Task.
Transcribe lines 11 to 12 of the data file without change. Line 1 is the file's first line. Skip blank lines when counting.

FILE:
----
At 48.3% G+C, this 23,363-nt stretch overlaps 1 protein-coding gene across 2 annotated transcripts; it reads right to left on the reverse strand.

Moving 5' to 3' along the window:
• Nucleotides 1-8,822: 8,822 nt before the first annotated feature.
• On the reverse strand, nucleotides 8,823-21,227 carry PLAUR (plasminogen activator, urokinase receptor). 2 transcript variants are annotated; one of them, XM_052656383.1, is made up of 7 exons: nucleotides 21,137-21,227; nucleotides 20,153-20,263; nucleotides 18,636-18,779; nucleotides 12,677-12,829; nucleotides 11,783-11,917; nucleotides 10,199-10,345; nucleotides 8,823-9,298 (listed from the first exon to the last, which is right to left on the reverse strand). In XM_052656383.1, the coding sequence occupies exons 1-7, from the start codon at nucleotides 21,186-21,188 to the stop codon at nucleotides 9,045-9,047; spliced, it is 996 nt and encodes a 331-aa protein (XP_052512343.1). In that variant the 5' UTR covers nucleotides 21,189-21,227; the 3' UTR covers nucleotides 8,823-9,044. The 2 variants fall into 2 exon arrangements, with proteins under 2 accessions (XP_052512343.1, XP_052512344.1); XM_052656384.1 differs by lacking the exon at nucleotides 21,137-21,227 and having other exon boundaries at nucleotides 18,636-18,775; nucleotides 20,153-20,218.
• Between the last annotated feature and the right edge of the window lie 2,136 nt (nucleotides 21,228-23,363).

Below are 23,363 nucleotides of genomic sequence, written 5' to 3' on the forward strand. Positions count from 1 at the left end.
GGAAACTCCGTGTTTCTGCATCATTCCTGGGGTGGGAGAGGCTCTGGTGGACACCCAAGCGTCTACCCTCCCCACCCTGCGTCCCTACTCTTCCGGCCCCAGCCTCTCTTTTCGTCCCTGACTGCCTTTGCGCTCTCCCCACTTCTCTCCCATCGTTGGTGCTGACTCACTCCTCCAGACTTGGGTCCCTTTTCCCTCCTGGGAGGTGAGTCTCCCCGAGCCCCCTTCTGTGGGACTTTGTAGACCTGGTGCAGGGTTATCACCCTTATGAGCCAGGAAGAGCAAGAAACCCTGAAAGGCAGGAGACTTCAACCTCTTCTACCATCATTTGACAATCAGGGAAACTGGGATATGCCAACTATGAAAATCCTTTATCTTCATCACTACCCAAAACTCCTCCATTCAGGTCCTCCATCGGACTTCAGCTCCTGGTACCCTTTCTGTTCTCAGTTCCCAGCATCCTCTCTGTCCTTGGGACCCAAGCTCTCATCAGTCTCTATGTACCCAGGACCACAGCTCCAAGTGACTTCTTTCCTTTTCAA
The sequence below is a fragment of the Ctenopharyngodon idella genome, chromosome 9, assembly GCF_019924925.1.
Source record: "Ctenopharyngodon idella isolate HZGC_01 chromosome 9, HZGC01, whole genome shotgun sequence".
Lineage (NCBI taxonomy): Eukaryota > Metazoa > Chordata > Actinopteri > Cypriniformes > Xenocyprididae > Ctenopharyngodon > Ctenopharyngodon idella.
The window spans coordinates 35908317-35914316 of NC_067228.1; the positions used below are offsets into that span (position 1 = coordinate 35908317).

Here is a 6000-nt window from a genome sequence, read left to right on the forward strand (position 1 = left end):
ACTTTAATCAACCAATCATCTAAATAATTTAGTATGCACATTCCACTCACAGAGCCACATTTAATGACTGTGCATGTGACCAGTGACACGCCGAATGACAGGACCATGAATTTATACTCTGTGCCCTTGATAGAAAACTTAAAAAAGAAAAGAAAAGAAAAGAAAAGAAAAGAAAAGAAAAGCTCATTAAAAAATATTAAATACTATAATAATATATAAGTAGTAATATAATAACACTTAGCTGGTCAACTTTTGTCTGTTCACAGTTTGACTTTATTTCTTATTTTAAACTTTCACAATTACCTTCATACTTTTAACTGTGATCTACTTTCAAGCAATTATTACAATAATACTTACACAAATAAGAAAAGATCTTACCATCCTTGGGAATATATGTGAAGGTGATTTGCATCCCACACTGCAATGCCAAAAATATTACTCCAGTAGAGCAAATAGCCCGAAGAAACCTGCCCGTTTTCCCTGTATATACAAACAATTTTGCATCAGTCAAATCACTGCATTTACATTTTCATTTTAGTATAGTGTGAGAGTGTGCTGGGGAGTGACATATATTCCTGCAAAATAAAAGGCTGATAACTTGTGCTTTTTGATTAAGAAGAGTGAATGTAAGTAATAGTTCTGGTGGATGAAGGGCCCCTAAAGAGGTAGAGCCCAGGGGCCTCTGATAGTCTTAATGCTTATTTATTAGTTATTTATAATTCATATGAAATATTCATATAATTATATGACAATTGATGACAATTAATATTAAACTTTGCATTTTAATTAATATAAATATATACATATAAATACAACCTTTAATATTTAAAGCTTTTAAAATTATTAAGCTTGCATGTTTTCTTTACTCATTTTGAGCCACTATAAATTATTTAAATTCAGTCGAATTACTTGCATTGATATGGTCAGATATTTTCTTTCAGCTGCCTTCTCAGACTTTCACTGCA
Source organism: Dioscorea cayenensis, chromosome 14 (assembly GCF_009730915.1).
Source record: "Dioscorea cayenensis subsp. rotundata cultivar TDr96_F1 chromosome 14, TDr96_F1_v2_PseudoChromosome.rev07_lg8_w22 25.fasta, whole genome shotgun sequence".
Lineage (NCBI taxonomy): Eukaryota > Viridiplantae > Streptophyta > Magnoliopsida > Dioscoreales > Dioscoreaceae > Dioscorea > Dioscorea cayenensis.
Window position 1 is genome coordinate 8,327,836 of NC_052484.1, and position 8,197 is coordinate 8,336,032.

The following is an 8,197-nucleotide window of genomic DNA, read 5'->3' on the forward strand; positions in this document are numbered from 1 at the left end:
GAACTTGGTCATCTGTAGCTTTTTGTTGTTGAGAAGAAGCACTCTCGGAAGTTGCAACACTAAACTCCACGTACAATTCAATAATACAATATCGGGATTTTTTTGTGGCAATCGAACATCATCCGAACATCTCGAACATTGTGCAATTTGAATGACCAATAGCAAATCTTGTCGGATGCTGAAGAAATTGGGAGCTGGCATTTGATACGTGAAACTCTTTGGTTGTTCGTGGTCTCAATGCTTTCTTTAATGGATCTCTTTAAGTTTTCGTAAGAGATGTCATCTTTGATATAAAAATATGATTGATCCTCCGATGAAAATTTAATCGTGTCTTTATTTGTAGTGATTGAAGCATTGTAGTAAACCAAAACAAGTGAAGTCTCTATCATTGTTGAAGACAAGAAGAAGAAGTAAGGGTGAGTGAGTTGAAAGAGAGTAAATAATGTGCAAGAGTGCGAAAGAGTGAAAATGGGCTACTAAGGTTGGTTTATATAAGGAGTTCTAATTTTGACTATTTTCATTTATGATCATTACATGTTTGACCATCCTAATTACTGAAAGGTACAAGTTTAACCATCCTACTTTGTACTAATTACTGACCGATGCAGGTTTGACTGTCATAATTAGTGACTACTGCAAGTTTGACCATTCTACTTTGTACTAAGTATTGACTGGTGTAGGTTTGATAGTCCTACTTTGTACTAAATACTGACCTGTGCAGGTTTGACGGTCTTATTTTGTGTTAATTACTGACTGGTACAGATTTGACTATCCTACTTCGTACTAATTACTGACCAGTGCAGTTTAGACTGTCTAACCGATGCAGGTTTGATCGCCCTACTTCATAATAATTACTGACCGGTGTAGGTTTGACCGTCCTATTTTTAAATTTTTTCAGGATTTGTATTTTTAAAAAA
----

The window spans coordinates 35908317-35914316 of NC_067228.1; the positions used below are offsets into that span (position 1 = coordinate 35908317).

Here is a 6000-nt window from a genome sequence, read left to right on the forward strand (position 1 = left end):